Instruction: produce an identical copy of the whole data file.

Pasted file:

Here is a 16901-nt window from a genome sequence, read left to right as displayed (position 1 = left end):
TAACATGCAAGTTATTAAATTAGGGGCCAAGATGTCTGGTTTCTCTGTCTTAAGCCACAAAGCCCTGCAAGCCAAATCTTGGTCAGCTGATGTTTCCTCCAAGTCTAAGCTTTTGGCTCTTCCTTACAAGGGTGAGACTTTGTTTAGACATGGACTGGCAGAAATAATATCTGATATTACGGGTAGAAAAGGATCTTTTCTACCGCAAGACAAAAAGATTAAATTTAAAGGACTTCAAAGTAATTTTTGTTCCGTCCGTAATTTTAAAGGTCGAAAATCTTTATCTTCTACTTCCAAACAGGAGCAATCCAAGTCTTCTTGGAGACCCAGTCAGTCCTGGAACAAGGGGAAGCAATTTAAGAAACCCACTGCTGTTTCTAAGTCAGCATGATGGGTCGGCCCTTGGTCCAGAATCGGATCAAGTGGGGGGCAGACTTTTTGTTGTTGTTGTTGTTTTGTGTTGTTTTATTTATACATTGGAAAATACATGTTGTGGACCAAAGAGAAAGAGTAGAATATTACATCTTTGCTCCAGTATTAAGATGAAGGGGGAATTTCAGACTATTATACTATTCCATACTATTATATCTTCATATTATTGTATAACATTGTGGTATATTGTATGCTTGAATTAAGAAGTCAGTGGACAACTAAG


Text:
Here is a 16901-nt window from a genome sequence, read left to right as displayed (position 1 = left end):
TAACATGCAAGTTATTAAATTAGGGGCCAAGATGTCTGGTTTCTCTGTCTTAAGCCACAAAGCCCTGCAAGCCAAATCTTGGTCAGCTGATGTTTCCTCCAAGTCTAAGCTTTTGGCTCTTCCTTACAAGGGTGAGACTTTGTTTAGACATGGACTGGCAGAAATAATATCTGATATTACGGGTAGAAAAGGATCTTTTCTACCGCAAGACAAAAAGATTAAATTTAAAGGACTTCAAAGTAATTTTTGTTCCGTCCGTAATTTTAAAGGTCGAAAATCTTTATCTTCTACTTCCAAACAGGAGCAATCCAAGTCTTCTTGGAGACCCAGTCAGTCCTGGAACAAGGGGAAGCAATTTAAGAAACCCACTGCTGTTTCTAAGTCAGCATGATGGGTCGGCCCTTGGTCCAGAATCGGATCAAGTGGGGGGCAGACTTTTTGTTGTTGTTGTTGTTTTGTGTTGTTTTATTTATACATTGGAAAATACATGTTGTGGACCAAAGAGAAAGAGTAGAATATTACATCTTTGCTCCAGTATTAAGATGAAGGGGGAATTTCAGACTATTATACTATTCCATACTATTATATCTTCATATTATTGTATAACATTGTGGTATATTGTATGCTTGAATTAAGAAGTCAGTGGACAACTAAG